Please Note:  Sadly, my website was hacked and much of the recent information has been reverted to older versions, recent information deleted and formatting changed: so sadly, it is not up-to-date…so, please bear that in mind as you peruse about…I am aiming to rectify the problems as soon as possible.  Your understanding is appreciated, Bronwyn.

Community Fairy/Ferry-tales (2014)

Community Fairy/Ferry-tales
~An Applied Theatre School Project
(Funded by an Arts Starts Grant)
 
Once Upon A Time….
 
Community Fairy/Ferry-tales involved students from two rural elementary schools, from two separate communities working, initially independently, on modifying traditional fairytales, relating and imbuing them directly to their communities.  Bronwyn facilitated the exploration of the places they live, finding ways to share the unique elements, special features and subtle nuances of the places they call home through ‘mashing-up’ traditional characters from tails-of-fairies and tales of ferries. 
         
After four weeks, the two groups – ranging from Kindergarten through to Grade 8, from Lasqueti Island and Errington, British Columbia -- were brought together: culminating in a sharing of their devised pieces for the other school, discovering through the process both the commonalities and differences of their experience of place.
 
Goldilocks became ‘Dreadlocks,’ the three bears became cougars, Cinderella’s chores became chopping wood for the woodstove, and her carriage to the dance at the Community Hall was in a mufflerless truck, and somebody took off with her gumboot; Jack had a Great Big Green Cedar Tree instead of a beanstalk; and the Gingerbread Lady encountered feral sheep and deer…..and there was more….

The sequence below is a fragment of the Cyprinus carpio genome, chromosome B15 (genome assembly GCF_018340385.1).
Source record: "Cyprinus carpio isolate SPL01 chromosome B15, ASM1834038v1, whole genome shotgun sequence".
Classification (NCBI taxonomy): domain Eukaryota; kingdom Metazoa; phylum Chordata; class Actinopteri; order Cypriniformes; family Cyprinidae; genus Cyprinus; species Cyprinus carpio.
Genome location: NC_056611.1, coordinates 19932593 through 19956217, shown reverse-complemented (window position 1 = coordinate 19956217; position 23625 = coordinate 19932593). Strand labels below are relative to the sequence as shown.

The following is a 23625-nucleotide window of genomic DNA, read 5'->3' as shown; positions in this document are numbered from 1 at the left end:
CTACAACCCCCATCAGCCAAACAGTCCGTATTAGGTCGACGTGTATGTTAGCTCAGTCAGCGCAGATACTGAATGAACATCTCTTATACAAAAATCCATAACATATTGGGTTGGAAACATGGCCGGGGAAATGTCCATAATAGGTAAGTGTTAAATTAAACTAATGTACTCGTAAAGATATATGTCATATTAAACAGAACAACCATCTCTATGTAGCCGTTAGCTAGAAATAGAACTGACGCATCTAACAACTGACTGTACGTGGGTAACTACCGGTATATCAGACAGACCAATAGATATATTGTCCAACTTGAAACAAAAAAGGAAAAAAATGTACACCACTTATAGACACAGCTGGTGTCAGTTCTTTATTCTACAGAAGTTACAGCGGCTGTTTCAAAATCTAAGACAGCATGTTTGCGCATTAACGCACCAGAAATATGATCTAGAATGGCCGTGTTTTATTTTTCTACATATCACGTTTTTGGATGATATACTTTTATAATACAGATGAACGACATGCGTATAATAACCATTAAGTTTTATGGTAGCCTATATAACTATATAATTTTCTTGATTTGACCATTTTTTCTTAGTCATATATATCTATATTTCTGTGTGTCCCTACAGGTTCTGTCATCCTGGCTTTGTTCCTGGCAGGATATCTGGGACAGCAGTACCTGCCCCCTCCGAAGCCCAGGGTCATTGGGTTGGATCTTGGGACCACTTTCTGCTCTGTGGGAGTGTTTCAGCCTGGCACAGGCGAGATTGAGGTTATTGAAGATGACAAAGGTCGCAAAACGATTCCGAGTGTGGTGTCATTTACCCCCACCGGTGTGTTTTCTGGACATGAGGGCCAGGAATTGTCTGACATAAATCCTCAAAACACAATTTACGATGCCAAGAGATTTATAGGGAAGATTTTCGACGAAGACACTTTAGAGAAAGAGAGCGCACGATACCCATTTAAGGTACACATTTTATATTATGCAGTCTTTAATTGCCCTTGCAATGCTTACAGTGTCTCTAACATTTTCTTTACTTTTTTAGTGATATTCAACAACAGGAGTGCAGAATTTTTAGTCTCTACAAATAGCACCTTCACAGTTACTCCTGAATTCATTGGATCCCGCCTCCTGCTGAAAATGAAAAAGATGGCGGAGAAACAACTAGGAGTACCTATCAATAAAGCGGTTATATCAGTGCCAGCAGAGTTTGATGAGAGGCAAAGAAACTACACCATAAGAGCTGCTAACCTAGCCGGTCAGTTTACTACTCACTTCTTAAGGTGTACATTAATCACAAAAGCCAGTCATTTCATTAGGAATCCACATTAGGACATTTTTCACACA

I found the whole experience of Bronwyn's involvement at FBS to be a positive one for my class. Allowing the kids to explore the various facets of our community, through humour and performance, was an effective way of defining what binds us together here. Best of all, the students were enthusiastic about performing and genuinely curious about another community - Errington. Upon reflection, I have asked myself how else could I have taught a group of 5 to 14-year-olds what is unique about their community? I can't think of any other way of teaching Social Studies that is so fun, so interactive and so engaging for such a wide age range.
                                                                                    Reid Wilson,
                                    False Bay School Elementary School Teacher